Tags: Invest | Foreign | Stocks | cheap

Money Magazine: It’s Time to Invest in Low-Cost Foreign Stocks

By    |   Thursday, 26 July 2012 07:53 AM

Because of the European debt crisis and the slowdown in China’s economy, foreign stocks are trading at a discount to U.S. stocks, according to Money Magazine, and now might be a good time to invest overseas.

Foreign stocks have traded at a slight premium to U.S. stocks historically, as measured by a conservative gauge of price-to-earnings (P/E) ratios, but they are now trading at a 34 percent discount.

This discount is far cheaper than the discounts were during the Asian currency crisis of 1997 and the Latin American debt crisis in the 1980s. Interestingly, in the decades after those crises, stocks in those regions hammered U.S. stocks.

Editor's Note: Prophetic Economist Warns: “It’s Curtains for America.” See Evidence.

However, while non-U.S. markets are cheap right now, there is no guarantee that they will not fall more.

If venturing into these markets, choose blue-chip stocks that have strong balance sheets and enough prospects to withstand more crises in the short term, but are attractively priced for the long run, Money Magazine stated.

In Europe, Heineken, Western Europe’s largest brewer, is attractive, according to the magazine. While the firm’s stock is down 17 percent in the past year, alcohol stocks appear to hold up during tough times. In addition, more than one-third of the sales are from emerging markets.

“Heineken offers stability, a great global footprint and plenty of room to grow," Camille Humphries-Lee, part of the team that oversees the MFS International Value Fund, told Money Magazine.

Another European stock to look at is U.K.-based wireless carrier Vodafone, which is trading at a P/E of 10.8, approximately 15 percent lower than the global telecom sector. While the firm has some exposure to Spain and Italy, it generates approximately a third of its sales from Eastern Europe, the Middle East, Africa and Asia.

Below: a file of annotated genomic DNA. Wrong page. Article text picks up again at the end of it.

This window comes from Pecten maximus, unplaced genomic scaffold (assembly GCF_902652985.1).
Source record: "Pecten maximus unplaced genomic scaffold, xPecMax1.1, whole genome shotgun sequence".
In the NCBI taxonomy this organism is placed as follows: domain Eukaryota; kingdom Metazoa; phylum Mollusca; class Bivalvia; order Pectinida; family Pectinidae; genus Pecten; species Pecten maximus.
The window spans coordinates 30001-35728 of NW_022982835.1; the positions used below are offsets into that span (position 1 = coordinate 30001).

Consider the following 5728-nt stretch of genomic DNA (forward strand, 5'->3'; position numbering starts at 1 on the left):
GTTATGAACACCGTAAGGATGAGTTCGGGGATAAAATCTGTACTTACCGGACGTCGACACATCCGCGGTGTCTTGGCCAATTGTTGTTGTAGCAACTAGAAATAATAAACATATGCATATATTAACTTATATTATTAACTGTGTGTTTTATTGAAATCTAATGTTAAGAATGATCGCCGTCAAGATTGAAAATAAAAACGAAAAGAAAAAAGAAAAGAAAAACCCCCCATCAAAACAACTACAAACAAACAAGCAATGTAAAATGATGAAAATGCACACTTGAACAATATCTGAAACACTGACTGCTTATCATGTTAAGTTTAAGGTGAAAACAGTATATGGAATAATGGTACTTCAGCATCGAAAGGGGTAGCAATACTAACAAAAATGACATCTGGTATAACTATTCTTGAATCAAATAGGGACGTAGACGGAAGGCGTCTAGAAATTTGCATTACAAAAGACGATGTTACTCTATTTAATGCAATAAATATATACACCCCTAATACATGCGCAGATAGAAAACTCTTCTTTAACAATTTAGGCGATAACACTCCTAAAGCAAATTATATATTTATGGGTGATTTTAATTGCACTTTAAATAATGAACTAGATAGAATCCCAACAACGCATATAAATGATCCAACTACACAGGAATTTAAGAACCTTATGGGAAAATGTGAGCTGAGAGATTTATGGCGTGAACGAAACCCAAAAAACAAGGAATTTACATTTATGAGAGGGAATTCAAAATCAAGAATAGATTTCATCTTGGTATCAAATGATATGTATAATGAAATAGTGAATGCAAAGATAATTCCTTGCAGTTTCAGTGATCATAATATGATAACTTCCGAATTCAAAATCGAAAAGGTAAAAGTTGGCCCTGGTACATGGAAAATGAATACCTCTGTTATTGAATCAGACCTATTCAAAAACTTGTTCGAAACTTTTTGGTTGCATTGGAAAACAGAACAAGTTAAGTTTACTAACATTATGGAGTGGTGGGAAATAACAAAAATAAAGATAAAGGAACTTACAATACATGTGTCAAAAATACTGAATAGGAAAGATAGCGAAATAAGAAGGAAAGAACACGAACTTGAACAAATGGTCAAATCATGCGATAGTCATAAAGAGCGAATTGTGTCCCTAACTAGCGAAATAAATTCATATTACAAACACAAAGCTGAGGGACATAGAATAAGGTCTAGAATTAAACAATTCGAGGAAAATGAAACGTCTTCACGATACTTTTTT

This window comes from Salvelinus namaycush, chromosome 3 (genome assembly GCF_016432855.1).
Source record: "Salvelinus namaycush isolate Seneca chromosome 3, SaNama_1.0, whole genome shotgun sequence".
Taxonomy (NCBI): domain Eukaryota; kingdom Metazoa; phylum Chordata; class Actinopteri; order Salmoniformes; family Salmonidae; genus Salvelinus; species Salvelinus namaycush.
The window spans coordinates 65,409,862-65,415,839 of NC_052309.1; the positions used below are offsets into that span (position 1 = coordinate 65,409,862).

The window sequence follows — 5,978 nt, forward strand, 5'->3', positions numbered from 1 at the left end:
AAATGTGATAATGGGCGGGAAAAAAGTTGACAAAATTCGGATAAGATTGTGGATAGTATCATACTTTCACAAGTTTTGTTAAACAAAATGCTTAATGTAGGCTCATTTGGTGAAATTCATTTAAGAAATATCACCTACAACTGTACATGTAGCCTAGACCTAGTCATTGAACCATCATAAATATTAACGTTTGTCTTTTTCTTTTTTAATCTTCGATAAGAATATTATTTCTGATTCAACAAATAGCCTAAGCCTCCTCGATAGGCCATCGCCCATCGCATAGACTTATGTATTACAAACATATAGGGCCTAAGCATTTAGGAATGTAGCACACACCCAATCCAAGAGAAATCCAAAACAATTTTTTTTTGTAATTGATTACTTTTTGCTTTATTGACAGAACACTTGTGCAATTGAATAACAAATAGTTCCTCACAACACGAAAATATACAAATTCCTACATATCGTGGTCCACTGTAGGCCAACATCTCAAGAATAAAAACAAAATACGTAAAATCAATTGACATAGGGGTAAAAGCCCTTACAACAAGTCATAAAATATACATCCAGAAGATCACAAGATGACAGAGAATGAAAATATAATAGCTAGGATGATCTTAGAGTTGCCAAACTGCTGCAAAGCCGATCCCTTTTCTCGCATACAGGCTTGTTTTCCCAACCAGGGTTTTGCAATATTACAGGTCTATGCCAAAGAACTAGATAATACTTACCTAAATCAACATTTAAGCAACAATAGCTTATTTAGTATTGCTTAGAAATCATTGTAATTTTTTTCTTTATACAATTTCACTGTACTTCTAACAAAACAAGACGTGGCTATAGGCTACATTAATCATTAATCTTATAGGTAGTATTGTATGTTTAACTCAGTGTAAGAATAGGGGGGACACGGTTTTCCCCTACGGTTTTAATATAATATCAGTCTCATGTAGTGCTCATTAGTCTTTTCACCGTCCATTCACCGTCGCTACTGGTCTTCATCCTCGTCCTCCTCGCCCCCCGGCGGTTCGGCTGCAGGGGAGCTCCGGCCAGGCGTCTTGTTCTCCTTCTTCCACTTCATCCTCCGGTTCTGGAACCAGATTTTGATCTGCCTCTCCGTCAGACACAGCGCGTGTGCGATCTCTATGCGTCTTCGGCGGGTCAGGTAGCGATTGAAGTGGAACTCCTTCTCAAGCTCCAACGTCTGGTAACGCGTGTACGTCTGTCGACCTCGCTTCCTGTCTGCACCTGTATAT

“The firm’s wide geographic operations help in the current economic malaise,” Morningstar analyst Allan Nichols told Money Magazine.

The slowdown in China has created even larger investing opportunities in Japan, according to the magazine, because Japan is China’s biggest trade partner.

P/E ratios for stocks in Japan are 60 percent below their averages for the past 17 years, while Chinese stocks are down by only one-third.

Toyota is an attractive Japanese stock, said Rob Taylor, co-manager of Oakmark International, because 45 percent of the firm’s revenue is derived from emerging markets. In addition, Toyota expects sales in North America to increase 25 percent next year.

Another Japanese stock that appears steady is NTT DoCoMo, which controls half of Japan’s smartphone market. Smartphone usage tripled in Japan in 2011.

Interestingly, China’s biggest export market is Europe, Reuters reported.

Earlier this year, China vowed to continue investing in eurozone government debt and said it remained confident in the euro. However, the country’s central bank governor called on Europeans to provide more attractive investment products for China.

Editor's Note: Prophetic Economist Warns: “It’s Curtains for America.” See Evidence.

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Thursday, 26 July 2012 07:53 AM
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